Fed Cuts Rates Again

The Federal Reserve has slashed a key short-term interest rate by one-quarter percent, bringing the rate to its lowest level in nearly 50 years. That one-quarter percent cut was conservative: many observers predicted that the Fed would bring rates down by an aggressive half percent. The funds rate — which is the interest banks charge each other on overnight loans — is the Fed’s primary lever for boosting the economy.

This latest cut was No. 13 since January 2001. The Fed released a statement yesterday saying that "the economy….has yet to exhibit sustainable growth." Many see this latest rate reduction as the Fed’s way of warding off deflation, which is deemed possible in this weak economy. Deflation, were it to occur again, could have a brutal effect on real estate prices. The Fed’s next meeting is scheduled for August 12.

What does this rate cut mean for commercial real estate? Not much, says one industry source. "This won’t spur a big change — rates have already been so low for so long," says Jon Caplan, a senior director at Cushman & Wakefield’s Manhattan office.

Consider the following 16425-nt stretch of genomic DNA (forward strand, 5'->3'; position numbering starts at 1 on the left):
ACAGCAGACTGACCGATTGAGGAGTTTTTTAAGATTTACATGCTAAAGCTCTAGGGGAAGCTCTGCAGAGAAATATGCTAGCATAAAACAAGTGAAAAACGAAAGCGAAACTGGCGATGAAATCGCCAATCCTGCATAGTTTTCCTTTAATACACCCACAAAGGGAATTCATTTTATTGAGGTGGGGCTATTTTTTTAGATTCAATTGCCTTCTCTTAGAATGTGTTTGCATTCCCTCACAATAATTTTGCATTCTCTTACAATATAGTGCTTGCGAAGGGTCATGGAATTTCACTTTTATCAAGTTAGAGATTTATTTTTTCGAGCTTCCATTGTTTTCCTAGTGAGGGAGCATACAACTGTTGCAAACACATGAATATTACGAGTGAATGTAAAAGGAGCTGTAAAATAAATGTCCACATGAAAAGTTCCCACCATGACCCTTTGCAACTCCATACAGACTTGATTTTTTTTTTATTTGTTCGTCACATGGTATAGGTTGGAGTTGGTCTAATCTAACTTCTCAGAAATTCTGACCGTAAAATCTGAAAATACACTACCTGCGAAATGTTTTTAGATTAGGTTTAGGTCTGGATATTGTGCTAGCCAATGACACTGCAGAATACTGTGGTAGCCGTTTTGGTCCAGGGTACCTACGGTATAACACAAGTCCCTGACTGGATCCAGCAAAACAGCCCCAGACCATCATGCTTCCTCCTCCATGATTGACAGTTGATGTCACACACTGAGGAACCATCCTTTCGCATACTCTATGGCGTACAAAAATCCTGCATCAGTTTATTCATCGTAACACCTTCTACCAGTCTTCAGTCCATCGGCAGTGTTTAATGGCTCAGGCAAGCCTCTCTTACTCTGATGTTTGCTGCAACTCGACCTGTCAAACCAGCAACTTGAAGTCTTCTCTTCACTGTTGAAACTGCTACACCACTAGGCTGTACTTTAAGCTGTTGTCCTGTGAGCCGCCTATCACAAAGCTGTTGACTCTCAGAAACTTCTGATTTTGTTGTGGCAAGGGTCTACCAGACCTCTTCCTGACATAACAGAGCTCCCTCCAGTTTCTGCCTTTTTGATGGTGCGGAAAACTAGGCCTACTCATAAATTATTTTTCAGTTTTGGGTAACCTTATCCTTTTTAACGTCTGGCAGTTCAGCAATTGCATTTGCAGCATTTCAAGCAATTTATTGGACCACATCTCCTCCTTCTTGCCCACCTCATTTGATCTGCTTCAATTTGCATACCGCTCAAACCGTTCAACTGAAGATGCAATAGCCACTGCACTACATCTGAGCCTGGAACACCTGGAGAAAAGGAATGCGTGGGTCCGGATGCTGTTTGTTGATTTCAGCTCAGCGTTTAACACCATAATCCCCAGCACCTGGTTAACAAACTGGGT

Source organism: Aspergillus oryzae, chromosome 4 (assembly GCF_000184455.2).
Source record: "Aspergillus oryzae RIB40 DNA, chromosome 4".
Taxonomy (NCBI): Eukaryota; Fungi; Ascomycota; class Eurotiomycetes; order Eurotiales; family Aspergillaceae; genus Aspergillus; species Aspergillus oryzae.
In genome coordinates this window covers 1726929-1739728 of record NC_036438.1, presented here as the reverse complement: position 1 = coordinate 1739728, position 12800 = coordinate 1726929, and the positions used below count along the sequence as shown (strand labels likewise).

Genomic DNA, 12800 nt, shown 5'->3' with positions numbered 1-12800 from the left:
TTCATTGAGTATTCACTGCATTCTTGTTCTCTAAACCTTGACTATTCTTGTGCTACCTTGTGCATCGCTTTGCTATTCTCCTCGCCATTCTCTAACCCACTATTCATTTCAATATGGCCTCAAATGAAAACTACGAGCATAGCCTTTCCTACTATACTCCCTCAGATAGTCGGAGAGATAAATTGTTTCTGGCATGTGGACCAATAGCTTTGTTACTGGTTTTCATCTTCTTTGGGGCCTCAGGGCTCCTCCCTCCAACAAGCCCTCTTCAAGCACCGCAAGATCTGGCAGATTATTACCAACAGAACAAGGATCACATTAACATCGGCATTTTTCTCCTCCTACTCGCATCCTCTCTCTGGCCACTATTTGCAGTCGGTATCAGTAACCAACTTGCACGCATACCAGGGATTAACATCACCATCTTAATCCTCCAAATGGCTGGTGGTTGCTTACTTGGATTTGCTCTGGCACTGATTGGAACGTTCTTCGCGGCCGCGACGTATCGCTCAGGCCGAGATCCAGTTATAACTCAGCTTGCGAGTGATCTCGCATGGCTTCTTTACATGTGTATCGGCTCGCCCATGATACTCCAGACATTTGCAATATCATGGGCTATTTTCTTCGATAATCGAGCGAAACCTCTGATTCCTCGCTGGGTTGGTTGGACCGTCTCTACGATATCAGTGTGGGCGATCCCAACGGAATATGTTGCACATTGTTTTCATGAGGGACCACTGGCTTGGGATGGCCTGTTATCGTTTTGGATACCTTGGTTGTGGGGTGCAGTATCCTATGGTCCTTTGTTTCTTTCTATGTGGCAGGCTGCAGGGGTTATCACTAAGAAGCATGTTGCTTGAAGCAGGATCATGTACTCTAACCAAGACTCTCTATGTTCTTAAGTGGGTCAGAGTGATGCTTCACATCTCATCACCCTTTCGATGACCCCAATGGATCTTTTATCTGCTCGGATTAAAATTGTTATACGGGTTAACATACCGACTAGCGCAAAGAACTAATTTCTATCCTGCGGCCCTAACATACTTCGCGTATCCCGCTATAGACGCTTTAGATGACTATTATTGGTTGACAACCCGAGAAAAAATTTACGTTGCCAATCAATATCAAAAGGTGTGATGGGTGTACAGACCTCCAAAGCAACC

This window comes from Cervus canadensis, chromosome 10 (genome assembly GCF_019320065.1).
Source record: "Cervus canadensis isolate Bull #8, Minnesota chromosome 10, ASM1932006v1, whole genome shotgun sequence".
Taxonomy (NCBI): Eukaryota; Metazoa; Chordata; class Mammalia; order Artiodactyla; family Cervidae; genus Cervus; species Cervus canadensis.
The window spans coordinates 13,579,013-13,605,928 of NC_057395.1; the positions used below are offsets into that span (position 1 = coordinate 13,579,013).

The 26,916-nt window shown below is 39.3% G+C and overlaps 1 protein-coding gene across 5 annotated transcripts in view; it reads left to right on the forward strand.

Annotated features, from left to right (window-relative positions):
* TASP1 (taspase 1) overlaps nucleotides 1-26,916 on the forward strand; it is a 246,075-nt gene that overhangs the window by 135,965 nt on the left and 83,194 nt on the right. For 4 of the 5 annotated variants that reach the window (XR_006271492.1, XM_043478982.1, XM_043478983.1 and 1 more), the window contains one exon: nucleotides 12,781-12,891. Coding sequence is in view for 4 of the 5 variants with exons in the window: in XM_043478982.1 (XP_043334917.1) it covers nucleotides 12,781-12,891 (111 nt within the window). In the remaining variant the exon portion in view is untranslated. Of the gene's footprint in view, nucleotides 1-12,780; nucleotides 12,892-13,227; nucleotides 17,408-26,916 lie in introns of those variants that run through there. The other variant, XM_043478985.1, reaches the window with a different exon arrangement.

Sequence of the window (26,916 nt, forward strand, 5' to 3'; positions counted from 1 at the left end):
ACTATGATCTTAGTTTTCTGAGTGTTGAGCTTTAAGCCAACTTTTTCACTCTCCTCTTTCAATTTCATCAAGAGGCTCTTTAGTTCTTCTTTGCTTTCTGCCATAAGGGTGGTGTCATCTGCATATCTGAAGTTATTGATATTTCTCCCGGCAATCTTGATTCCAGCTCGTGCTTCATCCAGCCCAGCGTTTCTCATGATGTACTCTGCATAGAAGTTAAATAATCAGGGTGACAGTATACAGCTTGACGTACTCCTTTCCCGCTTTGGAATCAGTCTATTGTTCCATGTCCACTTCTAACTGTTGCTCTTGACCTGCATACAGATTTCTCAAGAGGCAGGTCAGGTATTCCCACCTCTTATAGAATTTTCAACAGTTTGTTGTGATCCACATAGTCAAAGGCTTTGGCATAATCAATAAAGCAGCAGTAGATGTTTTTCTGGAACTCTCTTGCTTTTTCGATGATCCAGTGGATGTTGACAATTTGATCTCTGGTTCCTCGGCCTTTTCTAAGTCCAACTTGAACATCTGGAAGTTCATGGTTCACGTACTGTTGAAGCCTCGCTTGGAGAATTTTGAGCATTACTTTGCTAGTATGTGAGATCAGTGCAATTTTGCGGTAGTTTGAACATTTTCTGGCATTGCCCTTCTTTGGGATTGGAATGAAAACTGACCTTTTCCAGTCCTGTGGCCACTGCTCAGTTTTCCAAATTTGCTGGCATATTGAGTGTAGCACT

The cut may have been prompted by sluggish economic growth in the first quarter. The Commerce Department reports today that the U.S economy grew only 1.4% in that period. Meanwhile, the final reading on gross domestic product in the January to March quarter was lower than the 1.9% growth rate that was projected last month.

Economic outlooks for the April through June quarter aren’t projected to be much better than the first quarter’s anemic performance. In fact, this quarter could end up being far worse according to published reports: GDP forecasts for the second quarter are hovering in the 1% to 2% range.

The root cause of 2003’s weak economy thus far has been the lack of businesses spending capital and hiring new staff, two components of a healthy economy that have yet to surface. The consumer has carried the economy by consistently spending money, but economists fear that another few months of layoffs and gloomy economic reports could cause consumers to slow their spending.

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